[ suhf-er ]
See synonyms for: suffersufferedsufferingsuffers on

verb (used without object)
  1. to undergo or feel pain or distress: The patient is still suffering.

  2. to sustain injury, disadvantage, or loss: One's health suffers from overwork. The business suffers from lack of capital.

  1. to undergo a penalty, as of death: The traitor was made to suffer on the gallows.

  2. to endure pain, disability, death, etc., patiently or willingly.

verb (used with object)
  1. to undergo, be subjected to, or endure (pain, distress, injury, loss, or anything unpleasant): to suffer the pangs of conscience.

  2. to undergo or experience (any action, process, or condition): to suffer change.

  1. to tolerate or allow: I do not suffer fools gladly.

Origin of suffer

First recorded in 1200–50; Middle English suff(e)ren, from Latin sufferre, from suf- suf- + ferre “to bring, carry”; compare Old French sofrir, from Vulgar Latin sufferīre (unrecorded); see also bear1, -phore

Other words for suffer

Other words from suffer

  • suf·fer·a·ble, adjective
  • suf·fer·a·ble·ness, noun
  • suf·fer·a·bly, adverb
  • suf·fer·er, noun
  • non·suf·fer·a·ble, adjective
  • non·suf·fer·a·ble·ness, noun
  • non·suf·fer·a·bly, adverb
  • outsuffer, verb (used with object)
  • pre·suf·fer, verb
  • un·suf·fer·a·ble, adjective
  • un·suf·fer·a·ble·ness, noun
  • un·suf·fer·a·bly, adverb

Words Nearby suffer Unabridged Based on the Random House Unabridged Dictionary, © Random House, Inc. 2023

How to use suffer in a sentence

British Dictionary definitions for suffer


/ (ˈsʌfə) /

  1. to undergo or be subjected to (pain, punishment, etc)

  2. (tr) to undergo or experience (anything): to suffer a change of management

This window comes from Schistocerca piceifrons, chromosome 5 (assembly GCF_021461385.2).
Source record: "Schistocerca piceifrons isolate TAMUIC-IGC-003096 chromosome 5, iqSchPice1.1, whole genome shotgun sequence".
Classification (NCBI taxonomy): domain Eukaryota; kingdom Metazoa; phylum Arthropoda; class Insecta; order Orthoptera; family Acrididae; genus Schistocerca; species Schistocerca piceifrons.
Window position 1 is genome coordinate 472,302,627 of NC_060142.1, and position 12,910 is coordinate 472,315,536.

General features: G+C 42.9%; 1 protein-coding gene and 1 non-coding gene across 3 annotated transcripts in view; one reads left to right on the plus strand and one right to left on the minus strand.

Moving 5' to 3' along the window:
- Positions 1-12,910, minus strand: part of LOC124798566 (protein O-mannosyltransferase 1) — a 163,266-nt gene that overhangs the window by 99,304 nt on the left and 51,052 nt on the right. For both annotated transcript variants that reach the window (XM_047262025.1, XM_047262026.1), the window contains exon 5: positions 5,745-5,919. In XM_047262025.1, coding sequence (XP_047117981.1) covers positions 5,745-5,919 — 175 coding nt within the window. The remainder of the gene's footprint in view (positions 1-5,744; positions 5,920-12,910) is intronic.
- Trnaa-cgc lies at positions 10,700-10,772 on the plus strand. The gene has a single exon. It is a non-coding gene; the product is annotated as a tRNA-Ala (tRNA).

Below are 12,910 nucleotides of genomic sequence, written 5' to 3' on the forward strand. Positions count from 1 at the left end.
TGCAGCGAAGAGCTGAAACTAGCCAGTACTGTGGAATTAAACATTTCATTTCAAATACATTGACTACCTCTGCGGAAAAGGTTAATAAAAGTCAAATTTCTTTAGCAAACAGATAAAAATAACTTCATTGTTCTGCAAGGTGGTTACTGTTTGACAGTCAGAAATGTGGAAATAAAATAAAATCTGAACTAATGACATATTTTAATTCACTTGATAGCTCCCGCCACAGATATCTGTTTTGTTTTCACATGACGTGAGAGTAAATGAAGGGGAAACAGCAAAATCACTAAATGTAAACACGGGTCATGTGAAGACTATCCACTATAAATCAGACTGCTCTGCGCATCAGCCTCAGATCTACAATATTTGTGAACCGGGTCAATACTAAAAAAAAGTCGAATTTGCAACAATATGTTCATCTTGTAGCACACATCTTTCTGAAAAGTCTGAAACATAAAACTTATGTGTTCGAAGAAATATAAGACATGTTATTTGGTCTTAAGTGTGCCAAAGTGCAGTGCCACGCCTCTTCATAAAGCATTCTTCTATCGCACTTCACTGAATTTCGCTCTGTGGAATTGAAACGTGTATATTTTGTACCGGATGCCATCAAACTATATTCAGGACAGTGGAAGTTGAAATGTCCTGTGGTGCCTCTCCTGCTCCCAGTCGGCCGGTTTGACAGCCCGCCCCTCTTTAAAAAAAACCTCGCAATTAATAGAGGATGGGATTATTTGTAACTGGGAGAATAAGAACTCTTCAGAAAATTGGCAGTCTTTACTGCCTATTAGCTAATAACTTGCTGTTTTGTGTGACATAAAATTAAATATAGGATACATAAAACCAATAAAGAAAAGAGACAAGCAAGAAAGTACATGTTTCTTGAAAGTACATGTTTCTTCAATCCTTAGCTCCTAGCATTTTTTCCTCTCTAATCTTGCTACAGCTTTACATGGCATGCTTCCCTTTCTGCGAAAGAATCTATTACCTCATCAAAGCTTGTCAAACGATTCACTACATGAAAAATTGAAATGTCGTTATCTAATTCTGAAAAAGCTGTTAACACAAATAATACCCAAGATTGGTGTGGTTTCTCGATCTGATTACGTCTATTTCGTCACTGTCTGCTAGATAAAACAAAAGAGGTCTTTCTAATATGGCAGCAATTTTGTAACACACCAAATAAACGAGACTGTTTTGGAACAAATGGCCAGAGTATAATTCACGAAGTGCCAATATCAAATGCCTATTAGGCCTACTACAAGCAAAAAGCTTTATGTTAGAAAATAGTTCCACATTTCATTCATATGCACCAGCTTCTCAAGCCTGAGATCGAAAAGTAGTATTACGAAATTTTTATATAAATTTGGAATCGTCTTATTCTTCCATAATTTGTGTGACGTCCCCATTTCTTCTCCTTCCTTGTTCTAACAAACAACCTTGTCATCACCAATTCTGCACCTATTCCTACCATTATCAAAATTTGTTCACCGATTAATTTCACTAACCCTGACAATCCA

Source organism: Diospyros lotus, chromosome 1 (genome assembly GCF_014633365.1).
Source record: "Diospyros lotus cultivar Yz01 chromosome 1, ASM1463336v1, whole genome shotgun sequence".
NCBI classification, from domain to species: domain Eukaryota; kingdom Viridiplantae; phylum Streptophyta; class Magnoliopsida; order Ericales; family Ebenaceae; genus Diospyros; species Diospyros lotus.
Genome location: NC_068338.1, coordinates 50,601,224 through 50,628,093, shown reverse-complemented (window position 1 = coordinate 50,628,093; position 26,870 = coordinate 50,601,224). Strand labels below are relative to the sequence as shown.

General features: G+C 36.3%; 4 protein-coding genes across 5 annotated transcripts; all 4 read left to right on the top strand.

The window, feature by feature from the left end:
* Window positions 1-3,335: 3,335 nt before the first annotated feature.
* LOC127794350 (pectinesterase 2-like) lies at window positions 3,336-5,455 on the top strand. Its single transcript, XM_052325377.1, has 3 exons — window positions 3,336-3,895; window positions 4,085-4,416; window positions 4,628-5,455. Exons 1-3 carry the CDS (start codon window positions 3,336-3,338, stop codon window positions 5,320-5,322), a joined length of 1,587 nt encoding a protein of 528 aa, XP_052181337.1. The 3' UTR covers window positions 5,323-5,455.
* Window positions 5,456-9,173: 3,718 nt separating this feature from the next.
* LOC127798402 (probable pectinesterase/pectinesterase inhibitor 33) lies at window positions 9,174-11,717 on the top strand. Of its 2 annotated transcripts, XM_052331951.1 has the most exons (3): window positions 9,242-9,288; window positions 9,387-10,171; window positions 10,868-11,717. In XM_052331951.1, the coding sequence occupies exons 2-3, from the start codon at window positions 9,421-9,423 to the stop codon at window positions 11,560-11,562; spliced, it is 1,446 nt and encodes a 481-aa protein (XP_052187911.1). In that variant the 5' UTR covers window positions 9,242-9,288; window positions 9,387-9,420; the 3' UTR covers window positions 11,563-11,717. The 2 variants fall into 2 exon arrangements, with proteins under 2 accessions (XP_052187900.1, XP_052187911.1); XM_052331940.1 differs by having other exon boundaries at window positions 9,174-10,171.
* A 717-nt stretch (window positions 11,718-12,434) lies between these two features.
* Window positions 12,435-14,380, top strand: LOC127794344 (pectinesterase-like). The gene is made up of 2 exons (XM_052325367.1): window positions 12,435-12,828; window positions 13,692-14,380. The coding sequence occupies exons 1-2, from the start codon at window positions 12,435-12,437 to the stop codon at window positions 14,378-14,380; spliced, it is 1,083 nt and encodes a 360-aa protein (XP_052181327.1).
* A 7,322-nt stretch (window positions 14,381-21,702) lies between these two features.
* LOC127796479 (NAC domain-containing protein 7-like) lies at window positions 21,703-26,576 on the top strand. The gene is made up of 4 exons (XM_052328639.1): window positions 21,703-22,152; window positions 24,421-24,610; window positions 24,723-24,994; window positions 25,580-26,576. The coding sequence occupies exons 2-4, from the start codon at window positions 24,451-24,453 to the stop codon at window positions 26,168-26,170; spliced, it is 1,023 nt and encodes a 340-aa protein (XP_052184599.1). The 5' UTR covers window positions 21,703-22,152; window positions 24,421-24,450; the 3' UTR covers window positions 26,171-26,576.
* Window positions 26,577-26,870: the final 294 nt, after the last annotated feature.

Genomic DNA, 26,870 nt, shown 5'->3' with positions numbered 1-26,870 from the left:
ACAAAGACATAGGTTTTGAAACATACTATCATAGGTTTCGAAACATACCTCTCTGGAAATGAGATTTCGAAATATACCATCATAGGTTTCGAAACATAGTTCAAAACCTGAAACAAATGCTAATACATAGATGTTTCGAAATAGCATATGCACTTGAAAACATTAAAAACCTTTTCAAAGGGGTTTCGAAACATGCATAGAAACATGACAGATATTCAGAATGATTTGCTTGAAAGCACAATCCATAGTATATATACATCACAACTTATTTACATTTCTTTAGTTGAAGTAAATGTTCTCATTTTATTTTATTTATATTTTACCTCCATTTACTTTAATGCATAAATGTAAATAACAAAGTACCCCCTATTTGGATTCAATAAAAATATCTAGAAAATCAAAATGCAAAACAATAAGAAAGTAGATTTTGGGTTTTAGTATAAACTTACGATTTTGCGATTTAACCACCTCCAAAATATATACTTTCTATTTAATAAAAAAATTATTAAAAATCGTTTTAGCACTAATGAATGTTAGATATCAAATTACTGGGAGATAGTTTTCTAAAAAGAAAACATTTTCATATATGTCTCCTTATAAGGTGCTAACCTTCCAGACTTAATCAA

1. (intr) to be set at a disadvantage: this author suffers in translation

  2. to be prepared to endure (pain, death, etc): he suffers for the cause of freedom

  3. (tr) archaic to permit (someone to do something): suffer the little children to come unto me

  4. suffer from

    • to be ill with, esp recurrently

    • to be given to: he suffers from a tendency to exaggerate

Origin of suffer

C13: from Old French soffrir, from Latin sufferre, from sub- + ferre to bear

usage For suffer

It is better to avoid using the words suffer and sufferer in relation to chronic illness or disability. They may be considered demeaning and disempowering. Suitable alternative are have, experience, be diagnosed with

Derived forms of suffer

  • sufferer, noun

Collins English Dictionary - Complete & Unabridged 2012 Digital Edition © William Collins Sons & Co. Ltd. 1979, 1986 © HarperCollins Publishers 1998, 2000, 2003, 2005, 2006, 2007, 2009, 2012

Other Idioms and Phrases with suffer


see not suffer fools gladly.

The American Heritage® Idioms Dictionary Copyright © 2002, 2001, 1995 by Houghton Mifflin Harcourt Publishing Company. Published by Houghton Mifflin Harcourt Publishing Company.